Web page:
finger pain

Finger Pain – Causes, Symptoms & Treatment

Finger Pain – Causes, Symptoms & Treatment

What is finger pain?

Finger pain is a throbbing, cramp like, or achy pain that’s felt in any of your fingers, including your thumb. It often results from an accident or a medical condition.

Finger pain includes any kind of discomfort in the tissues or joints of the finger. Finger pain may be described as throbbing, aching, increased warmth, tingling, soreness or stiffness. Burning or prickling sensations in a finger, often called pins and needles, are called paresthesias. Paresthesias are often due to temporary or permanent damage or pressure on the nerves that carry sensation messages from the hand and fingers to the spinal cord. 

In most cases, finger pain isn’t serious and will go away on its own. However, unexplained finger pain can be a sign of a more serious medical condition.

The finger is made up of nerves, bones, blood vessels, muscles and skin. Finger joints are the areas where bones meet and consist of cartilage, ligaments, tendons, bursas (fluid-filled sacs that help cushion the joint), and synovial membranes and fluid, which lubricate joints. Any of these structures in the finger can become irritated or inflamed and painful in response to a variety of mild to serious diseases, disorders or conditions, such as trauma, infection and inflammation.

Common causes of finger pain include injury or trauma, such as bending your finger backward (hyperextension) or from repetitive use, such as long periods of keyboarding. More serious conditions, such as diabetes or a neck or spinal cord injury, can also cause pain or a burning sensation in your fingers. Sore joints in the fingers may be caused by arthritis, inflammation, and age-related wear and tear. Depending on the cause, your pain may be short term and disappear quickly, or it may develop slowly over weeks or months.

What other symptoms might occur with finger pain?

Other symptoms may occur with finger pain. Additional symptoms vary depending on the underlying disease, disorder or condition. For example, finger pain due to a serious infection that has spread to the blood may be accompanied by swelling, fever and chills, as well as redness and warmth around the affected area.

Other symptoms that may occur with finger pain include:

  • Arm or wrist pain
  • Bruising or other discoloration
  • Decreased grip strength
  • Drainage or pus
  • Fingernail problems, such as bruising under the nail or detachment of the nail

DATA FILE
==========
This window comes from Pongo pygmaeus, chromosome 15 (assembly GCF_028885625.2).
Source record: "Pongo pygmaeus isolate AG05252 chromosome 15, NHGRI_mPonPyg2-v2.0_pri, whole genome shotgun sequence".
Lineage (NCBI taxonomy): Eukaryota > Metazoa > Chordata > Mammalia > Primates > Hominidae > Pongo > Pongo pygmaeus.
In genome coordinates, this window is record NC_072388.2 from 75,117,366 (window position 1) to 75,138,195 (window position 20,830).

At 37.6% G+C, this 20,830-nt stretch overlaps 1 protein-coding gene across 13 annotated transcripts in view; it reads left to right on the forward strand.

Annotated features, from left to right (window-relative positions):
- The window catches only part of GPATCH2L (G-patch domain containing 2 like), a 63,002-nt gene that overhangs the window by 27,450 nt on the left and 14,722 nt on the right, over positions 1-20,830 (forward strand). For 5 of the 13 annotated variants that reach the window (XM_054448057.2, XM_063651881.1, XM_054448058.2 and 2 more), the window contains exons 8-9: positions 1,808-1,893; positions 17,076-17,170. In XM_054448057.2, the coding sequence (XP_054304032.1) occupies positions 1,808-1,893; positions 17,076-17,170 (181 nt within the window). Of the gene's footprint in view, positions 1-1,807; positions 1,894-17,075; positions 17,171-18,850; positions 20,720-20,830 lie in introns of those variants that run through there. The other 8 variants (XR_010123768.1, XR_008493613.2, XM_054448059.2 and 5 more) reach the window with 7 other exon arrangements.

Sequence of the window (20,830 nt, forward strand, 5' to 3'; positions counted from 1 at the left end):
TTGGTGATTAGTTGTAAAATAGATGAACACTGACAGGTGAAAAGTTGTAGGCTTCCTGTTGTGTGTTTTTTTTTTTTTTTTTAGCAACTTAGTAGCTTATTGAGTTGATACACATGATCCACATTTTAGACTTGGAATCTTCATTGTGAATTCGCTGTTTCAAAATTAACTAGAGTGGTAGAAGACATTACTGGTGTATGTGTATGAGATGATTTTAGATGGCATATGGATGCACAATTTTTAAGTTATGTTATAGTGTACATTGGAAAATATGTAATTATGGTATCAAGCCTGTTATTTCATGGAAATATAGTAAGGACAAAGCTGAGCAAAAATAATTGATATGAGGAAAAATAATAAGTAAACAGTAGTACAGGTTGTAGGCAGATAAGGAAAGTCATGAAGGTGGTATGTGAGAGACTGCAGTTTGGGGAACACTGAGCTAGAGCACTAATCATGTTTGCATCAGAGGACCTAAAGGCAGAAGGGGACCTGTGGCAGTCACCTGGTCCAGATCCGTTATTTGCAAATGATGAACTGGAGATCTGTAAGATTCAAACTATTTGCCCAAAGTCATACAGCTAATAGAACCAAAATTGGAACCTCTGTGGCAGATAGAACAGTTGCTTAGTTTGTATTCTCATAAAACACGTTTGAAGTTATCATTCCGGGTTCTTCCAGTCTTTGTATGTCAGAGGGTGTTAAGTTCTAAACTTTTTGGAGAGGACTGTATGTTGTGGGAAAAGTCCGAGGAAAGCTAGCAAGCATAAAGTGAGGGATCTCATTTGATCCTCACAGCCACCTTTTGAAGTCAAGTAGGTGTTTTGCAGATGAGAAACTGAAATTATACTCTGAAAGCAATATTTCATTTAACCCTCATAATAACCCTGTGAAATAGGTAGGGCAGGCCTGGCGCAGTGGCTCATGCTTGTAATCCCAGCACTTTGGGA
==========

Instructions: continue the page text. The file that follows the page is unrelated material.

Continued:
• Symptoms of flu(fatigue, fever, sore throat, headache, cough, aches and pains)
  • Lacerations, abrasions, sores or lesions
  • Lumps or bumps along the finger
  • Numbness
  • Reduced range of motion or movement of a joint
  • Stiffness
  • Swelling

What causes finger pain?

The finger consists of nerves, blood vessels, muscles, skin and joints. The hand and finger joints are made up of cartilage, ligaments, tendons, bursas (fluid-filled sacs that help cushion the joint), and synovial membranes and fluid that lubricate the joints. Any of the structures in the finger can become irritated or inflamed in response to a variety of mild to serious diseases, disorders or conditions, such as trauma, infection and nerve compression.

Tingling pain in the fingers can be due to compression of the nerves that carry sensation messages from the hand and fingers to the spinal cord. Tingling of both the pinky finger and ring finger together can be a sign of entrapment or compression of the ulnar nerve in the arm due to problems with the shoulder, elbow or wrist joint. Tingling of the thumb, index finger, middle finger and part of the ring finger can be due to problems with the median nerve, such as carpal tunnel syndrome.

In some cases, finger pain is a symptom of a serious condition that should be immediately evaluated in an emergency setting, such as a broken bone or invasive bacterial infection.

Pain at the site of injury

A cut on your finger may cause pain at the site of the injury. Depending on how deep the cut is, you may also feel pain that spreads or radiates to surrounding areas of your hand.

Pain accompanied by lumps

If you have a growth on your hand, such as a boil or nodule, you may experience the following symptoms along with your finger pain:

  • a fluid-filled lump
  • a hardened area of skin
  • a movable lump under the surface of the skin
  • a lump that’s tender to the touch

Medical conditions

Medical conditions that affect the nerves, muscles, or bones can also cause finger pain.

For example, osteoarthritis (OA) causes the breakdown of cartilage. This breakdown causes bones to rub together and triggers pain and stiffness. In the hands, OA can affect the joints at the base of the thumb, in the middle of the finger, and near the nail bed.

A compressed or pinched nerve in the arm, wrist, or hand can also contribute to finger or thumb pain.

Degenerative, infectious and inflammatory causes of finger pain

Finger pain can be associated with inflammatory or infectious conditions including:

  • Age-related wear and tear on the joints and osteoarthritis
  • Bursitis (inflammation of a bursa sac that protects and cushions joints)
  • Cellulitis (invasive skin infection that can spread to the surrounding tissues)
  • Ganglion cyst (benign growth or swelling on top of a joint or tendon)
  • Infection, such as a Staphylococcus aureus bacterial infection